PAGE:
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Old Fri May 03, 2013, 12:20pm
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fair/foul - then catch/no-catch

I do it because I see others do it, but I've always wondered why we do it. This is an especially prevalent mechanic in MLB.

A flyball down down the right field line. The catch is made about 5-feet into fair territory. The umpire first signals that it's fair and then signals that it's a catch.

First of all, if it's a catch, isn't the fact that it was caught in fair or foul territory irrelevant?

Secondly, shouldn't the fact that it's catch (or not) be more important than to first indicate whether it was on the fair or foul side?

Why does this odd mechanic exist?

Just curious.
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Old Fri May 03, 2013, 12:43pm
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If the catch is routine, or if the no-catch is that obvious, then giving the catch/no-catch mechanic right away is not really necessary. You only need to give the immediate mechanic on a trouble ball, and in those cases, umpires rarely give both signals.

In other words, if a sinking line drive down the rightfield line is:
1. Caught in fair or foul territory, the umpire will almost always just come up with the Catch signal, and not bother signalling fair or foul
2. Trapped in fair territory, the umpire will almost always just come up with an emphatic fair mechanic
3. Trapped in foul territory, the umpire will almost always just come up with an emphatic foul call/mechanic

The only time I ever see what you describe (fair/foul signal, then catch signal) is on the routine catch. And I can only assume the signal is given to inform the scorer whether to write "F9" or "FF9" in the book.
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Old Fri May 03, 2013, 01:13pm
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Needed information and the order we need it.

The mechanic allows the runnners on base the information they need in the order they need it.
The fair or foul call is predicated upon where the ball is when it is touched. The catch no catch can be considerably later upon the fielders ability to control the ball. So with runners on, a runner may tag up and leave his base as soon as the ball is touched. I do not point fare or foul until the ball is touched or and then I wait to rule on the catch-no catch.
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Old Fri May 03, 2013, 01:18pm
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I see them call it just about every time. A discussion on umpire.org is going on now. Everyone says call it with one exception by a person with questionable (to me at least) motivations. Those who have been to Evans' academy say he teaches to always call it.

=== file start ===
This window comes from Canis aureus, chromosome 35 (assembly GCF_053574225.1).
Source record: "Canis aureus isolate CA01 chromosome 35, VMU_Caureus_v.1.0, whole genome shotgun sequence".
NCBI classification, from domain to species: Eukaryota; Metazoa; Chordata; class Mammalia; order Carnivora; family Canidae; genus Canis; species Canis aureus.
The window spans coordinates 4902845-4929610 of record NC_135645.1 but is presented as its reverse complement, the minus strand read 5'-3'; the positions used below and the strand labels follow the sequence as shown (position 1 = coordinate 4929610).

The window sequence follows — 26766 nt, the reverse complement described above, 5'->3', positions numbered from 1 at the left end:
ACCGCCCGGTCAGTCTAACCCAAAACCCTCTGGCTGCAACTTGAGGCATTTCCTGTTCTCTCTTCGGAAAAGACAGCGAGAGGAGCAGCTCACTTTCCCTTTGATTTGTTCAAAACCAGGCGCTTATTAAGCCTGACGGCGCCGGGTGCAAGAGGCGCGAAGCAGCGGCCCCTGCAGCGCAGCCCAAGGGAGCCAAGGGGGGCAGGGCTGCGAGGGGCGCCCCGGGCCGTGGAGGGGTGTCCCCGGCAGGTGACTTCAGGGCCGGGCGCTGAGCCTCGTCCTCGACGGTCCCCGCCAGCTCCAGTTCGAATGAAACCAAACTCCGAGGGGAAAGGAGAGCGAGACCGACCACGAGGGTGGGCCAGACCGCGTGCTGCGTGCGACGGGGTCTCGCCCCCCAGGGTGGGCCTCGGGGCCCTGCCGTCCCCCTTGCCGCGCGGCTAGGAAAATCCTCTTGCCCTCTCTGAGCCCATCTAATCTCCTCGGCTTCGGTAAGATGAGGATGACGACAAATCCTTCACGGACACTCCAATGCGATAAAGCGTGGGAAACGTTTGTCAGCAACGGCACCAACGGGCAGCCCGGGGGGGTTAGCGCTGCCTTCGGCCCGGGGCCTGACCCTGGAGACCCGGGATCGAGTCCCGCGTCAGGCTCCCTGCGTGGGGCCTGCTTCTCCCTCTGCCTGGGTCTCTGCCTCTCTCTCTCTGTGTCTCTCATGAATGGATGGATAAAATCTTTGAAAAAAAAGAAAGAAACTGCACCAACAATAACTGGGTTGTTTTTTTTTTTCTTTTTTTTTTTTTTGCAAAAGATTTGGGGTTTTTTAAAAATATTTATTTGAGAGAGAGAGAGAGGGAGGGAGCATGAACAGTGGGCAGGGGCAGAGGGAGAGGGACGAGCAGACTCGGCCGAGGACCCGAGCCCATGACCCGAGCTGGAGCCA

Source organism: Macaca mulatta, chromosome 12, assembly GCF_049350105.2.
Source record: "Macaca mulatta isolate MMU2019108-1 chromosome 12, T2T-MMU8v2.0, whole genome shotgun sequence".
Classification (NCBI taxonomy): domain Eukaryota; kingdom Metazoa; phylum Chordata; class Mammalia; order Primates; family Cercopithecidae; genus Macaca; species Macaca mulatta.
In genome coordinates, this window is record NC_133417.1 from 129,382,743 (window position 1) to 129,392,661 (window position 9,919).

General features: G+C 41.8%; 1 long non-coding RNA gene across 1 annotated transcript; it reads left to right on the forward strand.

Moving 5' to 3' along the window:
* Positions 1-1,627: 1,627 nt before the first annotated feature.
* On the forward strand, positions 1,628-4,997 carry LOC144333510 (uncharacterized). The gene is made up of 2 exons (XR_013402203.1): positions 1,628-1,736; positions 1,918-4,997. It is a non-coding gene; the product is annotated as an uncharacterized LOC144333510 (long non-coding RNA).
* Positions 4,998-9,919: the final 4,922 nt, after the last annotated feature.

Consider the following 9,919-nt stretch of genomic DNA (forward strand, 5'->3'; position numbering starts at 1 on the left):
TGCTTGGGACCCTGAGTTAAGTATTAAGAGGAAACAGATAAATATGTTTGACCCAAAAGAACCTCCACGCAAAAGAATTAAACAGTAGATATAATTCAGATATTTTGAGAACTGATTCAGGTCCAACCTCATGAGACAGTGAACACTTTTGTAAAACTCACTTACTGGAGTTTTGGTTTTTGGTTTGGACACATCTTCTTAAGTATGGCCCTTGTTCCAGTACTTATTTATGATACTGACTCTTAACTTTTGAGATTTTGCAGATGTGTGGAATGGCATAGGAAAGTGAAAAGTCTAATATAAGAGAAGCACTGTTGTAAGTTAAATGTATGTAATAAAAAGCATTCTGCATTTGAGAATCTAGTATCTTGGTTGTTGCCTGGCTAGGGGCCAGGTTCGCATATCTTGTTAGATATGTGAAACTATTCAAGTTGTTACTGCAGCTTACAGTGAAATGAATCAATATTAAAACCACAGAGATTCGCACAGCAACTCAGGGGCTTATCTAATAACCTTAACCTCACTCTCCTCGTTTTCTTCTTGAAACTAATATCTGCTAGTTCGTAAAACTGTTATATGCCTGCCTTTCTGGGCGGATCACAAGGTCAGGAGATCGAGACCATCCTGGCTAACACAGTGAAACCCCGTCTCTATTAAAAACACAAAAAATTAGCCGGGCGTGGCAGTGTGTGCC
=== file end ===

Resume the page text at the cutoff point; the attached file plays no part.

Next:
It is especially important on a ball very near the line. It is possible to have a ball touched in the air over the line, then dropped so you see that determination just might have to happen before you know if it's caught or not.
And then everyone really needs to know and know now if it's fair or foul because it governs ensuing action.

Don't get lazy on calls. Make a call every time so you're in the habit and don't forget at a crucial time.
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Last edited by Rich Ives; Fri May 03, 2013 at 01:53pm.
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Old Fri May 03, 2013, 01:28pm
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Quote:
Originally Posted by Manny A View Post
If the catch is routine, or if the no-catch is that obvious, then giving the catch/no-catch mechanic right away is not really necessary. You only need to give the immediate mechanic on a trouble ball, and in those cases, umpires rarely give both signals.

In other words, if a sinking line drive down the rightfield line is:
1. Caught in fair or foul territory, the umpire will almost always just come up with the Catch signal, and not bother signalling fair or foul
2. Trapped in fair territory, the umpire will almost always just come up with an emphatic fair mechanic
3. Trapped in foul territory, the umpire will almost always just come up with an emphatic foul call/mechanic

The only time I ever see what you describe (fair/foul signal, then catch signal) is on the routine catch. And I can only assume the signal is given to inform the scorer whether to write "F9" or "FF9" in the book.
All of this is fine if you're not being evaluated or observed that day.

The two signals are supposed to be given, as David said.

As to why ... which is his actual question that no one has answered, I suspect the reason no one has answered is that we don't really know. Sort of a "we do what we're told" kind of thing.
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Old Fri May 03, 2013, 02:01pm
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Originally Posted by Rich Ives View Post
I see them call it just about every time. A discussion on umpire.org is going on now. Everyone says call it with one exception by a person with questionable (to me at least) motivations. Those who have been to Evans' academy say he teaches to always call it.

It is especially important on a ball very near the line. It is possible to have a ball touched in the air over the line, then dropped so you see that determination just might have to happen before you know if it's caught or not.
And then everyone really needs to know and know now if it's fair or foul because it governs ensuing action.

Don't get lazy on calls. Make a call every time so you're in the habit and don't forget at a crucial time.
+1

And while the OP is right that is doesn't matter if the ball is caught (except maybe to the scorer), you won't know that the ball is caught until after you should have signaled fair/foul.
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Old Fri May 03, 2013, 02:03pm
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Originally Posted by Robert E. Harrison View Post
The mechanic allows the runnners on base the information they need in the order they need it.